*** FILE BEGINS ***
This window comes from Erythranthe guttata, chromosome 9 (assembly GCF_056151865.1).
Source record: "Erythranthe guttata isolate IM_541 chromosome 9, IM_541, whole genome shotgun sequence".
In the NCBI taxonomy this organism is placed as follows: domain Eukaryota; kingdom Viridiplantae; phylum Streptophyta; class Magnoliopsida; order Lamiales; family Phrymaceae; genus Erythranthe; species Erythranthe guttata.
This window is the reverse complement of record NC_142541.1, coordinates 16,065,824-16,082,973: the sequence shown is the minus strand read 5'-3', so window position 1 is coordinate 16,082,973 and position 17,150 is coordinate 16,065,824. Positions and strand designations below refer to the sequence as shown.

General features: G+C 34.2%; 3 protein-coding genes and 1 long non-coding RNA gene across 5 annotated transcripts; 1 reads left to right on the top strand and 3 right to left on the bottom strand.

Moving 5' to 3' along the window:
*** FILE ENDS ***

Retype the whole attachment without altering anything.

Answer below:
This window comes from Erythranthe guttata, chromosome 9 (assembly GCF_056151865.1).
Source record: "Erythranthe guttata isolate IM_541 chromosome 9, IM_541, whole genome shotgun sequence".
In the NCBI taxonomy this organism is placed as follows: domain Eukaryota; kingdom Viridiplantae; phylum Streptophyta; class Magnoliopsida; order Lamiales; family Phrymaceae; genus Erythranthe; species Erythranthe guttata.
This window is the reverse complement of record NC_142541.1, coordinates 16,065,824-16,082,973: the sequence shown is the minus strand read 5'-3', so window position 1 is coordinate 16,082,973 and position 17,150 is coordinate 16,065,824. Positions and strand designations below refer to the sequence as shown.

General features: G+C 34.2%; 3 protein-coding genes and 1 long non-coding RNA gene across 5 annotated transcripts; 1 reads left to right on the top strand and 3 right to left on the bottom strand.

Moving 5' to 3' along the window: